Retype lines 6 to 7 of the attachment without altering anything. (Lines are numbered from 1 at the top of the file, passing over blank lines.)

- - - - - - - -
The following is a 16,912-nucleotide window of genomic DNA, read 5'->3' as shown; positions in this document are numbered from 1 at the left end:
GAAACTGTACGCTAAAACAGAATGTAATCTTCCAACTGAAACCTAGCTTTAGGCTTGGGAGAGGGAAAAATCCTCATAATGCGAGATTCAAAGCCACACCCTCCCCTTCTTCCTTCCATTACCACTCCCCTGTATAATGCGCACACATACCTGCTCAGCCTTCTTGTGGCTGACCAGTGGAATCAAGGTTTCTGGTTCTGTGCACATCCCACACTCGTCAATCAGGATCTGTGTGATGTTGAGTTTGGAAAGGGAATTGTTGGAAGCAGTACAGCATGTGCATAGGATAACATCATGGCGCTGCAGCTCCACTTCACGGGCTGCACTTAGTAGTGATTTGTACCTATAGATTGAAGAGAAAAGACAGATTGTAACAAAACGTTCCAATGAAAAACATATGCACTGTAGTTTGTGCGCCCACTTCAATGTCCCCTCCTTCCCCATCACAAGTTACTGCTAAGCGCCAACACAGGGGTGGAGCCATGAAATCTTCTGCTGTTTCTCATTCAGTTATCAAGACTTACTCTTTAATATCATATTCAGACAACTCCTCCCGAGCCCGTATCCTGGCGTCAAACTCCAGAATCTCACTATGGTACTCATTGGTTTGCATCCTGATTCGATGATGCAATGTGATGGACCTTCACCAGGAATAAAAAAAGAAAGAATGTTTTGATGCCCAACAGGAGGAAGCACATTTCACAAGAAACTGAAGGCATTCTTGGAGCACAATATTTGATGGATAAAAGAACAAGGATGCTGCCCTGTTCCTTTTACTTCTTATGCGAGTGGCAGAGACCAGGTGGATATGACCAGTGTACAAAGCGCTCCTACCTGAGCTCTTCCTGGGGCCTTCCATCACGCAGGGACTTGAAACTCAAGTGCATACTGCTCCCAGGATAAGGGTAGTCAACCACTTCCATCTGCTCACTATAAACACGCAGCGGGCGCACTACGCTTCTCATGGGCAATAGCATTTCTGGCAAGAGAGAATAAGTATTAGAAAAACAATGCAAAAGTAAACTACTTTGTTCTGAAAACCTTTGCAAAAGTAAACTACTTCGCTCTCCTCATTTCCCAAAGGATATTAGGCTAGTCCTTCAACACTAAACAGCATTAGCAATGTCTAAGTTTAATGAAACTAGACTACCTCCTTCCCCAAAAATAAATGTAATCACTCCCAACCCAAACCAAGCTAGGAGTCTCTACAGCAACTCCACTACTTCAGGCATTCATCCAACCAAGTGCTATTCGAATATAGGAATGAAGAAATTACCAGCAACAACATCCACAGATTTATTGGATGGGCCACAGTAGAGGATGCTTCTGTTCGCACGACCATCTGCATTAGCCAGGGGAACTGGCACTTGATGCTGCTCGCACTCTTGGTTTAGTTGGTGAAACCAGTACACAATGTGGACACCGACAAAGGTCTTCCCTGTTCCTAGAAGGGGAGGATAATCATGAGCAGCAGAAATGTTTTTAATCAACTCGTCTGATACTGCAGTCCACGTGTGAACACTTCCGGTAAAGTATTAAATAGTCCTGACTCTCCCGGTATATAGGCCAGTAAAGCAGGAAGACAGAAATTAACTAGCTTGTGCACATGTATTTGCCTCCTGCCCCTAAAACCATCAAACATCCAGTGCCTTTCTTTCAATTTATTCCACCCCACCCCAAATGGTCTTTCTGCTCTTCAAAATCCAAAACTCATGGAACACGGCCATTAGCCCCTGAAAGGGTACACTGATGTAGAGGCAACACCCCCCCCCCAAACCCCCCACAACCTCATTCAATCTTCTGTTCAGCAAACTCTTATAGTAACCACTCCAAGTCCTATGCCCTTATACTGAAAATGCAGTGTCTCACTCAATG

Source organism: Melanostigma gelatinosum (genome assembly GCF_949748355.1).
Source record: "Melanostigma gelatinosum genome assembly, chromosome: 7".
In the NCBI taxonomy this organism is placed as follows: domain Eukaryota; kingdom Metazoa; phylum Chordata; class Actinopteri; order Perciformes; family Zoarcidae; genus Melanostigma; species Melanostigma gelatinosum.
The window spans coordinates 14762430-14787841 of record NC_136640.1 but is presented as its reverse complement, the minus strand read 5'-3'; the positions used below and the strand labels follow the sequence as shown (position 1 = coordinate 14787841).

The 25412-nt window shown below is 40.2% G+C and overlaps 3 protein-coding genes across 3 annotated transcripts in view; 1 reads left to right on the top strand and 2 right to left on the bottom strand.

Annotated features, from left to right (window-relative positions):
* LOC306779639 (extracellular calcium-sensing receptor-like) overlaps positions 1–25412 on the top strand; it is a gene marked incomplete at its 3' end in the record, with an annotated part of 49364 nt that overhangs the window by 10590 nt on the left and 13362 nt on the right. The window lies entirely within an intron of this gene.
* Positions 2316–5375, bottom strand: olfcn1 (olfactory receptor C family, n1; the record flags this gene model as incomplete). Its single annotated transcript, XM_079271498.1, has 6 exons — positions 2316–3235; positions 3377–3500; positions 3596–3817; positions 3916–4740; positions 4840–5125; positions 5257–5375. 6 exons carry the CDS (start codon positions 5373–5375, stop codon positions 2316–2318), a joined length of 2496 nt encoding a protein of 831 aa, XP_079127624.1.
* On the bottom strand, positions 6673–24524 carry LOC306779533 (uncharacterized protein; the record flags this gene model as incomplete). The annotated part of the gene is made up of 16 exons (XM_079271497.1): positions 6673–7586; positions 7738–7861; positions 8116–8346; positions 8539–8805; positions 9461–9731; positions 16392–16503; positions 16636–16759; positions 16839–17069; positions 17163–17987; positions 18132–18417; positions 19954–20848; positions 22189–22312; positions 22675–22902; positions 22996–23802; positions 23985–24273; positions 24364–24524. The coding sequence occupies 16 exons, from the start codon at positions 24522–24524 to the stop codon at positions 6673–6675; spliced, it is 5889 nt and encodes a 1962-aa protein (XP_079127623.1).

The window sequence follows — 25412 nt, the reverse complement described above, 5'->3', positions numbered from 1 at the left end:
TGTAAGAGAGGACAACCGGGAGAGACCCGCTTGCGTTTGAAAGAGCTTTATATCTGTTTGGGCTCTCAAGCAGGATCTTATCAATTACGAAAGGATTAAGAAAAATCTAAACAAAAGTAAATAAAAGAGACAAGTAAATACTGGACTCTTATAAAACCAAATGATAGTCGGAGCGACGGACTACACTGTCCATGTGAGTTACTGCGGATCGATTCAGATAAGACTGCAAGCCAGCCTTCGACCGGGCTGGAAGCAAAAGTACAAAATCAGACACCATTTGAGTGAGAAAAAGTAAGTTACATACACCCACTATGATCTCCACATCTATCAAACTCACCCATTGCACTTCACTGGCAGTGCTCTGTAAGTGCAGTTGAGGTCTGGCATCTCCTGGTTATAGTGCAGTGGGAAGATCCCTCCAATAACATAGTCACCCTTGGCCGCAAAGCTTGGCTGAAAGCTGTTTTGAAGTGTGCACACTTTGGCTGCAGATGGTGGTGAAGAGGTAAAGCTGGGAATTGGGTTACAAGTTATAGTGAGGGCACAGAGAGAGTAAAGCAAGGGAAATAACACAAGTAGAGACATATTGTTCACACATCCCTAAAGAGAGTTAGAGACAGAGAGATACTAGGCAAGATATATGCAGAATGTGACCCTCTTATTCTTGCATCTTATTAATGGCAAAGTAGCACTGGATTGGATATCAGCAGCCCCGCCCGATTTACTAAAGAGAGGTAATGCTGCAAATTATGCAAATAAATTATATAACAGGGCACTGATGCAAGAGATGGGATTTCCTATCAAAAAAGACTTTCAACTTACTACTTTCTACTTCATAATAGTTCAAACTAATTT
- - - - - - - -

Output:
The window spans coordinates 14762430-14787841 of record NC_136640.1 but is presented as its reverse complement, the minus strand read 5'-3'; the positions used below and the strand labels follow the sequence as shown (position 1 = coordinate 14787841).

The 25412-nt window shown below is 40.2% G+C and overlaps 3 protein-coding genes across 3 annotated transcripts in view; 1 reads left to right on the top strand and 2 right to left on the bottom strand.